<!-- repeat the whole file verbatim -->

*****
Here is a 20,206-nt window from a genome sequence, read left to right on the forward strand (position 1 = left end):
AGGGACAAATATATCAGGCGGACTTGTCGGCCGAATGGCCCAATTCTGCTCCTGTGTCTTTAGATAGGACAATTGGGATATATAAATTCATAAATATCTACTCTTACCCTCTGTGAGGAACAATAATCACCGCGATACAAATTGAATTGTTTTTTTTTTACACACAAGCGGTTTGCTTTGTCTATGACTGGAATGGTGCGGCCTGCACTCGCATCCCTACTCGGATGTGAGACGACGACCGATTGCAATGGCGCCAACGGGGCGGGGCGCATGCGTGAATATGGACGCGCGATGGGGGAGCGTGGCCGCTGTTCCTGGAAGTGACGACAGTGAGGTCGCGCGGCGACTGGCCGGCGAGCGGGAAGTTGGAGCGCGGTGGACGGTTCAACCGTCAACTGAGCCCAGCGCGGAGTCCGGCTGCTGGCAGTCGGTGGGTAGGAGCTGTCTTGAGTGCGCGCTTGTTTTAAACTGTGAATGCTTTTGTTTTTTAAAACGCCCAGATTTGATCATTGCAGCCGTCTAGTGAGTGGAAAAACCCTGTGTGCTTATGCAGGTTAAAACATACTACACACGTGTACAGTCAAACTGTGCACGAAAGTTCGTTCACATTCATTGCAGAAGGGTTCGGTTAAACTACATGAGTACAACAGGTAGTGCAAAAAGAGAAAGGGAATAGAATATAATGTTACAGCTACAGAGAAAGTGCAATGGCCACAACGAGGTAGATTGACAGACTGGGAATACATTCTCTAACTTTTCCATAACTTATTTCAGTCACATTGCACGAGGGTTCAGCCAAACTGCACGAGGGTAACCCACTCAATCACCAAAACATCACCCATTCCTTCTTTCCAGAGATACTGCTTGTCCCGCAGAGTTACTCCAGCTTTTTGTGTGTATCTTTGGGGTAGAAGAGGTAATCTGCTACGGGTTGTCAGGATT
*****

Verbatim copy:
Here is a 20,206-nt window from a genome sequence, read left to right on the forward strand (position 1 = left end):
AGGGACAAATATATCAGGCGGACTTGTCGGCCGAATGGCCCAATTCTGCTCCTGTGTCTTTAGATAGGACAATTGGGATATATAAATTCATAAATATCTACTCTTACCCTCTGTGAGGAACAATAATCACCGCGATACAAATTGAATTGTTTTTTTTTTACACACAAGCGGTTTGCTTTGTCTATGACTGGAATGGTGCGGCCTGCACTCGCATCCCTACTCGGATGTGAGACGACGACCGATTGCAATGGCGCCAACGGGGCGGGGCGCATGCGTGAATATGGACGCGCGATGGGGGAGCGTGGCCGCTGTTCCTGGAAGTGACGACAGTGAGGTCGCGCGGCGACTGGCCGGCGAGCGGGAAGTTGGAGCGCGGTGGACGGTTCAACCGTCAACTGAGCCCAGCGCGGAGTCCGGCTGCTGGCAGTCGGTGGGTAGGAGCTGTCTTGAGTGCGCGCTTGTTTTAAACTGTGAATGCTTTTGTTTTTTAAAACGCCCAGATTTGATCATTGCAGCCGTCTAGTGAGTGGAAAAACCCTGTGTGCTTATGCAGGTTAAAACATACTACACACGTGTACAGTCAAACTGTGCACGAAAGTTCGTTCACATTCATTGCAGAAGGGTTCGGTTAAACTACATGAGTACAACAGGTAGTGCAAAAAGAGAAAGGGAATAGAATATAATGTTACAGCTACAGAGAAAGTGCAATGGCCACAACGAGGTAGATTGACAGACTGGGAATACATTCTCTAACTTTTCCATAACTTATTTCAGTCACATTGCACGAGGGTTCAGCCAAACTGCACGAGGGTAACCCACTCAATCACCAAAACATCACCCATTCCTTCTTTCCAGAGATACTGCTTGTCCCGCAGAGTTACTCCAGCTTTTTGTGTGTATCTTTGGGGTAGAAGAGGTAATCTGCTACGGGTTGTCAGGATT